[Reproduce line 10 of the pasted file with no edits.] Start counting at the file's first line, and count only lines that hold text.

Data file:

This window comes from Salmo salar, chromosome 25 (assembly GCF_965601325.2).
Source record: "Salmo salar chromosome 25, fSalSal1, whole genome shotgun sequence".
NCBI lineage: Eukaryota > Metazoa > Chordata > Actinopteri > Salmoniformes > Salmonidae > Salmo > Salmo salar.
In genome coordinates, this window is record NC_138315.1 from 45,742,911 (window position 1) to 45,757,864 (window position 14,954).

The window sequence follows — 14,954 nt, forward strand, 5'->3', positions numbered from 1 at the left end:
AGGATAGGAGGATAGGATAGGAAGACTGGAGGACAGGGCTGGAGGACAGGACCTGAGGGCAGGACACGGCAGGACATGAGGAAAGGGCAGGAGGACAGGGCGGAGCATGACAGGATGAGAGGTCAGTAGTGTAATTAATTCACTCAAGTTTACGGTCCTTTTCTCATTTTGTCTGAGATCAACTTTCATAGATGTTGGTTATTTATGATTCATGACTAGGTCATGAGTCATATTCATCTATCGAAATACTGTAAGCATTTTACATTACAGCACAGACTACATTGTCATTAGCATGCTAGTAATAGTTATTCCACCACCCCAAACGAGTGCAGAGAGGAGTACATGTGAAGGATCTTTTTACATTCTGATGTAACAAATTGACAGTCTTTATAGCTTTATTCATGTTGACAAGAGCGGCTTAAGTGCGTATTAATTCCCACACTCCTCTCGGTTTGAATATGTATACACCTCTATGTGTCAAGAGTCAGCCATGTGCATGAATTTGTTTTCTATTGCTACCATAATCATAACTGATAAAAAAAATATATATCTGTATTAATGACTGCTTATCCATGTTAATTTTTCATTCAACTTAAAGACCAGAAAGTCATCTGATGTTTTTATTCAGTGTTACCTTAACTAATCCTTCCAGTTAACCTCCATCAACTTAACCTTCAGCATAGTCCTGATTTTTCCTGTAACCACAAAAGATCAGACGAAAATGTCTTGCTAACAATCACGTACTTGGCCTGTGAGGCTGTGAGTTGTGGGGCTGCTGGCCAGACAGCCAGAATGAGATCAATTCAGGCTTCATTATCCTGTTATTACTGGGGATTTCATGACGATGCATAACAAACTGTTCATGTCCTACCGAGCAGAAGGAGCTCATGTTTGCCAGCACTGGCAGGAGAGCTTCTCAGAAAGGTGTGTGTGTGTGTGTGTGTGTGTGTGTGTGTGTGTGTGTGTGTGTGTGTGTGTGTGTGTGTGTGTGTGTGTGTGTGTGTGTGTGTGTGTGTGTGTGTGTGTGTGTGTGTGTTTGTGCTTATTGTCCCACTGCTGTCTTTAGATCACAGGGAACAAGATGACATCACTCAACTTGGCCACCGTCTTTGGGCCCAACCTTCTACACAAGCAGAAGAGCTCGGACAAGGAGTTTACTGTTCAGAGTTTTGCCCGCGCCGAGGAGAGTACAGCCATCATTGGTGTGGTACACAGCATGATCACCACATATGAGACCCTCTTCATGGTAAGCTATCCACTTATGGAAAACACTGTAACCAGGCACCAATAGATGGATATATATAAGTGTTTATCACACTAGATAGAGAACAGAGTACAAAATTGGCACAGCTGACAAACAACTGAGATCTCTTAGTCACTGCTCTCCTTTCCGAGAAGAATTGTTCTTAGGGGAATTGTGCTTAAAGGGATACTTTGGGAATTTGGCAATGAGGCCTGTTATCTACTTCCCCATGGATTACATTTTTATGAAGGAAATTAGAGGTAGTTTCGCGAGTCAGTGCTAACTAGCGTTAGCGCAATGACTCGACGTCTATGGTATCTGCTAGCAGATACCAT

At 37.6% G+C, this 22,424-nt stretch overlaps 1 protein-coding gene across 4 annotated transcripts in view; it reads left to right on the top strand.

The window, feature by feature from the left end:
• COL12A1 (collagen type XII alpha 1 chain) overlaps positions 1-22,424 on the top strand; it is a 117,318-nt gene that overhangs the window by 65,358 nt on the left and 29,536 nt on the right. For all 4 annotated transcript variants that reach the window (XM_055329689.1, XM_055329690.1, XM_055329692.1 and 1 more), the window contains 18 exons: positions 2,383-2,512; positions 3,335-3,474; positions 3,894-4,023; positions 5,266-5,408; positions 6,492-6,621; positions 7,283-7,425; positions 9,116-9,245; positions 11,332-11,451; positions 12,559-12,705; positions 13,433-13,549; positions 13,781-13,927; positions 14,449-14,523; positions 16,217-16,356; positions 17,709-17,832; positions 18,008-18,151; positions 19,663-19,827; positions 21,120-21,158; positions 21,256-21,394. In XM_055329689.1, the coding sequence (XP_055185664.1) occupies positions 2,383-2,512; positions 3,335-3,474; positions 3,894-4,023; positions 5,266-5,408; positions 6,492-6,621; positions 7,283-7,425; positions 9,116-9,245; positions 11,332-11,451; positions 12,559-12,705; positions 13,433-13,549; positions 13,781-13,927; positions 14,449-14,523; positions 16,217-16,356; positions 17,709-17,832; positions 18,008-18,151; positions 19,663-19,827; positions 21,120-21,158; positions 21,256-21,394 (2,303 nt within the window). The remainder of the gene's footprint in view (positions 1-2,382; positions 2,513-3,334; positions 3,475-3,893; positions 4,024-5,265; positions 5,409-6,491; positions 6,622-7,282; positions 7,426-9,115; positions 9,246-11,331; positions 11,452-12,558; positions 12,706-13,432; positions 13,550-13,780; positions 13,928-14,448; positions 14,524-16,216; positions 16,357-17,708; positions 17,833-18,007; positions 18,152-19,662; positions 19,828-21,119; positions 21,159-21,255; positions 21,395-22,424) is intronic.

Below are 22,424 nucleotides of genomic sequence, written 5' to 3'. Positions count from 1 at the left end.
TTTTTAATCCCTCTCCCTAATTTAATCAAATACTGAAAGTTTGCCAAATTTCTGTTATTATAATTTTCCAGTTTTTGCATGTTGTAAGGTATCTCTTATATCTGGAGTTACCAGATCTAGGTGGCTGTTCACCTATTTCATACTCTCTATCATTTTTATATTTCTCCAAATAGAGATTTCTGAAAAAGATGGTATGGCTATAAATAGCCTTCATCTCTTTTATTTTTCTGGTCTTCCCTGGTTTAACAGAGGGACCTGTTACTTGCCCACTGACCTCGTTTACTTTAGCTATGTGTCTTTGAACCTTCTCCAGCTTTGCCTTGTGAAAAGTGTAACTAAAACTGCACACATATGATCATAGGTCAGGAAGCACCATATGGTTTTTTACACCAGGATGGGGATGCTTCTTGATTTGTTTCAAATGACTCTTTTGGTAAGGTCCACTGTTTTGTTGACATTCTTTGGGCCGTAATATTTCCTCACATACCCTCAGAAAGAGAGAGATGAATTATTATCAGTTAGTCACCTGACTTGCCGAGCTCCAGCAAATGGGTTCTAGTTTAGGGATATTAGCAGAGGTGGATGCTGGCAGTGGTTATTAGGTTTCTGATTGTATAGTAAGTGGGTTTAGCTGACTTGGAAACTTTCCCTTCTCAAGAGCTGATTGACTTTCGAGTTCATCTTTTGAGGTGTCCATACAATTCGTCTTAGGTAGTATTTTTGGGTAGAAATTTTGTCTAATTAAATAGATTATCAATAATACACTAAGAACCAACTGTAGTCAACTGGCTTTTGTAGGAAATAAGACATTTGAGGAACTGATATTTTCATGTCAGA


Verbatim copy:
Below are 22,424 nucleotides of genomic sequence, written 5' to 3'. Positions count from 1 at the left end.